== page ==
1 Ps 33:11.

2 Heb 6:17; Rom 8:30,34; 9:11.

3 Lk 22:32.

4 Eph 1:13.



Believers themselves can be certain of this preservation of the elect to salvation and the perseverance of true believers in the faith.1 And they are indeed certain according to the measure of their faith,2 by which they firmly believe that they are and always shall remain true and living members of the church, and that they have forgiveness of sins and life eternal.3

1 Rom 8:31-39.

2 2 Tim 4:8.

3 2 Tim 4:18.



This assurance is not produced by a certain private revelation besides or outside the Word, but by faith in the promises of God, which He has most abundantly revealed in His Word for our comfort; by the testimony of the Holy Spirit, witnessing with our spirit that we are children and heirs of God;1 and, finally, by the serious and holy pursuit of a clear conscience2 and of good works. And if the elect of God did not have in this world the solid comfort of obtaining the victory3 and this unfailing pledge of eternal glory, they would be of all men the most miserable.4

1 Rom 8:16-17; 1 Jn 3:1-2.

2 Acts 24:16.

3 Rom 8:37.

4 1 Cor 15:19.



Scripture meanwhile testifies that believers in this life have to struggle with various doubts of the flesh and, placed under severe temptation, do not always feel this full assurance of faith and certainty of perseverance. But God, the Father of all comfort,1 will not let them be tempted beyond their strength, but with the temptation will also provide the way of escape, and by the Holy Spirit will again revive in them the certainty of perseverance.2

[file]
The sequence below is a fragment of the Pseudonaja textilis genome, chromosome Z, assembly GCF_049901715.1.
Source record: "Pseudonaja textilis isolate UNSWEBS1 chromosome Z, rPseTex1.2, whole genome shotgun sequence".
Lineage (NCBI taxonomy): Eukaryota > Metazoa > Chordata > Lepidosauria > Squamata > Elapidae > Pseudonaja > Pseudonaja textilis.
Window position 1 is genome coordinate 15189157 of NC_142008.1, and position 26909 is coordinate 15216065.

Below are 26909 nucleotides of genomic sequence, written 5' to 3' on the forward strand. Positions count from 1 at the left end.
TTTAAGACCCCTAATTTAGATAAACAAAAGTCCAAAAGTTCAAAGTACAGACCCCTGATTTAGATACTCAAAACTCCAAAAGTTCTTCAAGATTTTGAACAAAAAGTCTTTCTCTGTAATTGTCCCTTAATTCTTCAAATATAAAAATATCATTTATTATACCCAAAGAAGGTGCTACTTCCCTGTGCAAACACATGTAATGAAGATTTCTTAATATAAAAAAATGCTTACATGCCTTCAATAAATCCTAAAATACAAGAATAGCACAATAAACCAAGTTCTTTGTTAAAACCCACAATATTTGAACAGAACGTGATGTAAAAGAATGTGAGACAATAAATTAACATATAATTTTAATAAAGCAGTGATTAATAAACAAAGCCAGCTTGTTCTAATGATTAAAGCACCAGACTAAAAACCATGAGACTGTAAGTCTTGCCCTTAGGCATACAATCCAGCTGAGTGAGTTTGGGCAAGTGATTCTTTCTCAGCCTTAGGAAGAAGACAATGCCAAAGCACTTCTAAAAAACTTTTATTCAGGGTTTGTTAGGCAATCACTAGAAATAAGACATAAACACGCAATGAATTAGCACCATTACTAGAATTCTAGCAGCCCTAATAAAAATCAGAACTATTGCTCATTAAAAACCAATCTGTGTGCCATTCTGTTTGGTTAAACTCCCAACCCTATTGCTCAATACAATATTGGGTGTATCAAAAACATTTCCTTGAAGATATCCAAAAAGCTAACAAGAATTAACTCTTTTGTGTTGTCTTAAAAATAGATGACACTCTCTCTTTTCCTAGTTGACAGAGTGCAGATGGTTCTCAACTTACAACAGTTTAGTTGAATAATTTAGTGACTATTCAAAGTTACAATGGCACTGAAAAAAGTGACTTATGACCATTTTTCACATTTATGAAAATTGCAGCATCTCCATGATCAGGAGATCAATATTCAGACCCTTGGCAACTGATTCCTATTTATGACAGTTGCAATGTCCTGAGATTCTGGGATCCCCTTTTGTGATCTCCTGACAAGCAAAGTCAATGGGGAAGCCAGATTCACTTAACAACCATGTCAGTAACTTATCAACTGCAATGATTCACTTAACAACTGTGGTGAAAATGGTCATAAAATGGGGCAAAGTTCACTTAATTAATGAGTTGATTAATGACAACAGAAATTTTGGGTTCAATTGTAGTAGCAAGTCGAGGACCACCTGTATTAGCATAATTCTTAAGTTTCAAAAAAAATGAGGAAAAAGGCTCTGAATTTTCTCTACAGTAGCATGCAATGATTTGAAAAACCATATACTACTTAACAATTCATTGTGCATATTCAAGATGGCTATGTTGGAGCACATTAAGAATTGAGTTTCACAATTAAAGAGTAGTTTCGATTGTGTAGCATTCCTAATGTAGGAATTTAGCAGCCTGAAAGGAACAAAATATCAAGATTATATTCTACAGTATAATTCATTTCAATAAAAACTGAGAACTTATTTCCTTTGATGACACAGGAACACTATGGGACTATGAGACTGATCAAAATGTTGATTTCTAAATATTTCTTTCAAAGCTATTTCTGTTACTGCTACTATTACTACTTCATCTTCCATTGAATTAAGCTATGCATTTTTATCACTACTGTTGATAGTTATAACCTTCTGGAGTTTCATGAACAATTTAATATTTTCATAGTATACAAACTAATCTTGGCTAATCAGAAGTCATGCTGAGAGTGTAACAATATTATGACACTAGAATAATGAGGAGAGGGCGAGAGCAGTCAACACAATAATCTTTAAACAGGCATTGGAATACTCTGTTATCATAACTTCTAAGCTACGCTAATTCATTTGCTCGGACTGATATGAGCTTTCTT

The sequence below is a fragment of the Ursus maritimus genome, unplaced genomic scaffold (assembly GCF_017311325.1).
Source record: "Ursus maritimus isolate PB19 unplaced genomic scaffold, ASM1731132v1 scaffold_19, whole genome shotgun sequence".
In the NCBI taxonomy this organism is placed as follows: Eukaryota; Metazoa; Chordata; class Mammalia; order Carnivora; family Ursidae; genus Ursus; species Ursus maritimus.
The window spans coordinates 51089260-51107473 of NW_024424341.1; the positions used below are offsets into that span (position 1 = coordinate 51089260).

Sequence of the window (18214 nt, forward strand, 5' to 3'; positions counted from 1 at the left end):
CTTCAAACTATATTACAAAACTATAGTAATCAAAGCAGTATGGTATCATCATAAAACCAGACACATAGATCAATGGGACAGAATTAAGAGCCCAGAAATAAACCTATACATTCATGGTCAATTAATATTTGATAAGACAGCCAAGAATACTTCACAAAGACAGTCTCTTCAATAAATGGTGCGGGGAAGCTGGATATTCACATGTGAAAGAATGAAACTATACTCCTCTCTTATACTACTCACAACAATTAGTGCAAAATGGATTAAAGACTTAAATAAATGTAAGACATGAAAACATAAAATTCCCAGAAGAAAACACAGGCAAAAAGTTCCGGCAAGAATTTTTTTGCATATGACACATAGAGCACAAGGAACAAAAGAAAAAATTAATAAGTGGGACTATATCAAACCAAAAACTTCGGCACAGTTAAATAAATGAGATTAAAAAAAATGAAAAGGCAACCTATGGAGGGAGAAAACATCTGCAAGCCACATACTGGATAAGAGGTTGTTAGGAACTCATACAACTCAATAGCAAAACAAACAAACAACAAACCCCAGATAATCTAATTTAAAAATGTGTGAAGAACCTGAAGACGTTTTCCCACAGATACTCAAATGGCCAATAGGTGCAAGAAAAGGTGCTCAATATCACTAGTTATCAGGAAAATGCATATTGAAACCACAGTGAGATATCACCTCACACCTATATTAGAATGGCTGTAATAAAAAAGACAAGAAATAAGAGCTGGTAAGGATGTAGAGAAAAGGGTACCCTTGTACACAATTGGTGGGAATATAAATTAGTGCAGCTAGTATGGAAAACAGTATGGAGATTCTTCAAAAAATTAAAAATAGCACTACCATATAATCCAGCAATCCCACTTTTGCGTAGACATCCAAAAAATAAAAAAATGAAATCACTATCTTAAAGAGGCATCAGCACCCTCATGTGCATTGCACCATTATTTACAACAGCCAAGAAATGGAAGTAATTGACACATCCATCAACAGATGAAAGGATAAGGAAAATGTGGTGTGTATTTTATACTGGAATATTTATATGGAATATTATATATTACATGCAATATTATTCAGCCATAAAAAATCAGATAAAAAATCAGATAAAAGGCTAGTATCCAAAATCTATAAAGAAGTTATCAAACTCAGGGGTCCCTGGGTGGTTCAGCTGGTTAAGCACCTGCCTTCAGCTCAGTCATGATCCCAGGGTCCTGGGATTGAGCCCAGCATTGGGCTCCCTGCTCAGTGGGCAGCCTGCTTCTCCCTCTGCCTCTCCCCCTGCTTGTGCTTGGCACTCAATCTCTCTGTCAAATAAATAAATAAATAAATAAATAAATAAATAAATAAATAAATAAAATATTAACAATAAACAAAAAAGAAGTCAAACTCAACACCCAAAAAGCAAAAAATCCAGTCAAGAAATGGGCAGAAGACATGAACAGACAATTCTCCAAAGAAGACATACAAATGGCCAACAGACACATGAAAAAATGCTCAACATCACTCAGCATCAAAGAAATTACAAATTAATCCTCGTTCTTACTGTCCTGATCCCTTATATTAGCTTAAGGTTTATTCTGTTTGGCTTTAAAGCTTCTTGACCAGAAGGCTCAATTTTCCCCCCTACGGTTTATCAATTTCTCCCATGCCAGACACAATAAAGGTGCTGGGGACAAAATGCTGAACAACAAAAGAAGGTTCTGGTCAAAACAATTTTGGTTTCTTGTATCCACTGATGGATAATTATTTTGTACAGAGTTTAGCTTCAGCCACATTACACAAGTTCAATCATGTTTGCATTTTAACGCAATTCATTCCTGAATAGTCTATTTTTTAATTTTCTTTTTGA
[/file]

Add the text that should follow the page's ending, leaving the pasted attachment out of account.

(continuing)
1 2 Cor 1:3.

2 1 Cor 10:13.



This certainty of perseverance, however, so far from making true believers proud and complacent, is rather the true root of humility, childlike reverence,1 genuine godliness, endurance in every struggle, fervent prayers, constancy in suffering and in the confession of the truth, and lasting joy in God.2 Further, the consideration of this benefit is for them an incentive to the serious and constant practice of gratitude and good works,3 as is evident from the testimonies of Scripture and the examples of the saints.

1 Rom 12:1.

2 Ps 56:12-13.

3 Ps 116:12; Tit 2:11-14;1 Jn 3:3.



Neither does this renewed confidence produce carelessness or neglect of godliness in those who have been restored after their fall;1 rather, it produces in them a much greater concern to observe carefully the ways of the Lord, which He prepared beforehand.2 They observe these ways in order that by walking in them they may retain the certainty of their perseverance. Then shall the face of their gracious God not turn away from them again3 because of their abuse of His fatherly goodness, with the result that they would fall into still greater anguish of spirit. Indeed, to those who fear God the contemplation of His face is sweeter than life, but its withdrawal is more bitter than death.4